Wednesday, April 15, 2009

New to the Crew

Having interned at The News Herald in 2006, I kind of had an idea of what to expect when joining the crew full-time in March. Yes, there were new faces mixed in with the old, but the steadfast warm, welcoming presence was here to greet me at the door.

However, what I didn’t expect was getting the chance to delve right into some pretty intriguing features and controversial stories right off the bat.

Something as simple sounding as a student dress code generated more comments online than I ever anticipated. In fact, two parents I spoke with who are not in favor of Painesville Schools’ academically dressed program were quite passionate about the matter.

“Personally, I wasn’t thrilled about the idea. I hear from other parents that they don’t mind it, but my daughter had just gotten all these jeans given to her and all these beautiful clothes that she couldn’t use anymore,” said Painesville resident Debbie Huffman, who has a 10-year-old daughter and 16-year-old son in the Painesville School District.

“I know my son is not thrilled,” she said. “On the good side, (the schools) don’t have to worry about anybody wearing anything improper. Now that I have the outfits for her, it’s not quite so bad. We got through it.”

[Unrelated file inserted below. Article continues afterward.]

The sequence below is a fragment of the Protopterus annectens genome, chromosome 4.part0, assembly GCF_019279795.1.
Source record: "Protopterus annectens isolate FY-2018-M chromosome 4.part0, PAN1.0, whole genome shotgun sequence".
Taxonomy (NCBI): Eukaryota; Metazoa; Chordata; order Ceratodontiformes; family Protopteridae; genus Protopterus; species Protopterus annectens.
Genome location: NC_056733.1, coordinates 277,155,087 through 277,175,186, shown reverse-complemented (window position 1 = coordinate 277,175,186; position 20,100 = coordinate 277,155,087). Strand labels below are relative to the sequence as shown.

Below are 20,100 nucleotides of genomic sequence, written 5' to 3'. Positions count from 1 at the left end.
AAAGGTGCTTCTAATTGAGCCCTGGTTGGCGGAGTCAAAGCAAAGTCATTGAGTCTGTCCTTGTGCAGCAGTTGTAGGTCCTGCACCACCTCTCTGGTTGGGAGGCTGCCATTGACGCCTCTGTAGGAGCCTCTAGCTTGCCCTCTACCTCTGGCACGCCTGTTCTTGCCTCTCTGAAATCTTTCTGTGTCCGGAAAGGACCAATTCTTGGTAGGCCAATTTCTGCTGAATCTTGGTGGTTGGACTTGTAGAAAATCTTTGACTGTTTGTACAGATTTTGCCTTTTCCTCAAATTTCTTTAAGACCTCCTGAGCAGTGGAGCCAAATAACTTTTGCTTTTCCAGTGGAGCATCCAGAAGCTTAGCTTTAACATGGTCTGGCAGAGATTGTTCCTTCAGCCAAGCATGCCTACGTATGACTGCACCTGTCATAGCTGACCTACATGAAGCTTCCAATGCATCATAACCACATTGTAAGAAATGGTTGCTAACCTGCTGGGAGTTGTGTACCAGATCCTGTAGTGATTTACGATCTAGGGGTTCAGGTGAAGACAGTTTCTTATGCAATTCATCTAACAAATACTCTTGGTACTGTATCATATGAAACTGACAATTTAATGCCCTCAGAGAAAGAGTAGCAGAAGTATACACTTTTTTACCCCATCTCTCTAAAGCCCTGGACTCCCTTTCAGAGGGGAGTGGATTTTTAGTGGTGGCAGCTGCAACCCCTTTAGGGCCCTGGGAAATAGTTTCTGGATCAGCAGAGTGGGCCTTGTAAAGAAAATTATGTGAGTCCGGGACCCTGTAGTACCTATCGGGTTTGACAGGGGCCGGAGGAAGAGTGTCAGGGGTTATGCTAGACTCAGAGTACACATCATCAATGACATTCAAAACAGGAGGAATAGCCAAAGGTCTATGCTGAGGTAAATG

However, mothers like Painesville resident Mary Brewer, who took her daughter out of the school system because of the dress code, fervently believe enforcing those kinds of dress codes in public schools in “un-American” and “fascist.”

Regardless of what side people took on the matter, I was just thrilled to see so many people interacting and having that kind of dialogue.

In my line of work, it still never ceases to amaze me when a seemingly straight forward piece causes unforeseen perspectives to practically crawl out of the woodwork.

Controversy aside, quite a few heart-warming features have landed in my lap as well.

Two weeks ago, I found myself propped on a couch at the Cleveland Institute of Music listening to a 14-year-old pianist from West Geauga do Mozart more justice than I’d ever imagined.

Having played piano myself since I was 4, I was already eager to hear her play, but did not anticipate breaking out in goose bumps or becoming so completely mesmerized, I pretty much forgot I was there to interview her and found myself scrambling for my notebook and pen when it was over.

I enjoy starting each day never quite knowing who I’m going to meet, what their story is or how they manage to leave a mark, no matter how small, in this vast world.

After all, there are stories all around us, often in front of our own eyes. For instance, last week at Petland in Mentor, I watched several shoppers realize their mundane trip to the store was now anything but.

Middlefield resident Samantha Schleger, 18, who has been battling cancer throughout her senior year of high school, received her wish from the Make-A-Wish Foundation of Greater Ohio, Kentucky and Indiana chapter – an English bulldog.

That evening, people got to witness a girl who has been through so much in the last year, break out in ear to ear grins over a wrinkly faced pooch she named Angus Gunther. The benevolent power of four legged creatures ... but that’s a topic for another day.

Cassandra Shofar


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